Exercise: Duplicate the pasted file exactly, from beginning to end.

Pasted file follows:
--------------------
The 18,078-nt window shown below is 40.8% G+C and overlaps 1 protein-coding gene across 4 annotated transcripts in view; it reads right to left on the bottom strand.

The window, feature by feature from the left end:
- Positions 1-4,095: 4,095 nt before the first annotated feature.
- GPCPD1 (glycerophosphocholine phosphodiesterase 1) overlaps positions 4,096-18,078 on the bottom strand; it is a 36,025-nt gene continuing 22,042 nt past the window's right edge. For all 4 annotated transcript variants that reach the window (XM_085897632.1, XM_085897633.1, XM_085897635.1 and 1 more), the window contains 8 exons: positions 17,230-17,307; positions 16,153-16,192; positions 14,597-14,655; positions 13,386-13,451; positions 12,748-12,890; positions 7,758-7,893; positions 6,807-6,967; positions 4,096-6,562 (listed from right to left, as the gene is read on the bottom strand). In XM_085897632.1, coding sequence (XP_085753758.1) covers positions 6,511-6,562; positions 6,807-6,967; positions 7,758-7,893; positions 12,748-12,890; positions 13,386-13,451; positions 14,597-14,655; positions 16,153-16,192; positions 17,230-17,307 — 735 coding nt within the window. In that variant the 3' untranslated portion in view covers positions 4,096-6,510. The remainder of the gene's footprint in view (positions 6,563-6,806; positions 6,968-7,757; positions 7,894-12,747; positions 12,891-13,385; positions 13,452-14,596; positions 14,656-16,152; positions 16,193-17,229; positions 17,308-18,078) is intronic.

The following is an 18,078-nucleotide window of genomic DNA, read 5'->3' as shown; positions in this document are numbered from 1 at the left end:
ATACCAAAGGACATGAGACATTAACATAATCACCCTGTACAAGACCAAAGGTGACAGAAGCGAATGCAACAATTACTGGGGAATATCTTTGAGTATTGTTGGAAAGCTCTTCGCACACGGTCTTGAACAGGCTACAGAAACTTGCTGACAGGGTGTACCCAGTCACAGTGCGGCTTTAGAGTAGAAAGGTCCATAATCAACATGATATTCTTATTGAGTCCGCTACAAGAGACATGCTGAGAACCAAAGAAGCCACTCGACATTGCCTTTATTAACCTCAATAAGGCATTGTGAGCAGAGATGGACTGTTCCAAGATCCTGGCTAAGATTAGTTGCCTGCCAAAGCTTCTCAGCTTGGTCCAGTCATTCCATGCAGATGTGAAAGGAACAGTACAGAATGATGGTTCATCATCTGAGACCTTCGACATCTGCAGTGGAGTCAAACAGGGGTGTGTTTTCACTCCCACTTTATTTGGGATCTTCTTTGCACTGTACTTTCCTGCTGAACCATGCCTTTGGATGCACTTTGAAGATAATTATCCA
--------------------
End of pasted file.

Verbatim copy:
The 18,078-nt window shown below is 40.8% G+C and overlaps 1 protein-coding gene across 4 annotated transcripts in view; it reads right to left on the bottom strand.

The window, feature by feature from the left end:
- Positions 1-4,095: 4,095 nt before the first annotated feature.
- GPCPD1 (glycerophosphocholine phosphodiesterase 1) overlaps positions 4,096-18,078 on the bottom strand; it is a 36,025-nt gene continuing 22,042 nt past the window's right edge. For all 4 annotated transcript variants that reach the window (XM_085897632.1, XM_085897633.1, XM_085897635.1 and 1 more), the window contains 8 exons: positions 17,230-17,307; positions 16,153-16,192; positions 14,597-14,655; positions 13,386-13,451; positions 12,748-12,890; positions 7,758-7,893; positions 6,807-6,967; positions 4,096-6,562 (listed from right to left, as the gene is read on the bottom strand). In XM_085897632.1, coding sequence (XP_085753758.1) covers positions 6,511-6,562; positions 6,807-6,967; positions 7,758-7,893; positions 12,748-12,890; positions 13,386-13,451; positions 14,597-14,655; positions 16,153-16,192; positions 17,230-17,307 — 735 coding nt within the window. In that variant the 3' untranslated portion in view covers positions 4,096-6,510. The remainder of the gene's footprint in view (positions 6,563-6,806; positions 6,968-7,757; positions 7,894-12,747; positions 12,891-13,385; positions 13,452-14,596; positions 14,656-16,152; positions 16,193-17,229; positions 17,308-18,078) is intronic.

The following is an 18,078-nucleotide window of genomic DNA, read 5'->3' as shown; positions in this document are numbered from 1 at the left end:
ATACCAAAGGACATGAGACATTAACATAATCACCCTGTACAAGACCAAAGGTGACAGAAGCGAATGCAACAATTACTGGGGAATATCTTTGAGTATTGTTGGAAAGCTCTTCGCACACGGTCTTGAACAGGCTACAGAAACTTGCTGACAGGGTGTACCCAGTCACAGTGCGGCTTTAGAGTAGAAAGGTCCATAATCAACATGATATTCTTATTGAGTCCGCTACAAGAGACATGCTGAGAACCAAAGAAGCCACTCGACATTGCCTTTATTAACCTCAATAAGGCATTGTGAGCAGAGATGGACTGTTCCAAGATCCTGGCTAAGATTAGTTGCCTGCCAAAGCTTCTCAGCTTGGTCCAGTCATTCCATGCAGATGTGAAAGGAACAGTACAGAATGATGGTTCATCATCTGAGACCTTCGACATCTGCAGTGGAGTCAAACAGGGGTGTGTTTTCACTCCCACTTTATTTGGGATCTTCTTTGCACTGTACTTTCCTGCTGAACCATGCCTTTGGATGCACTTTGAAGATAATTATCCA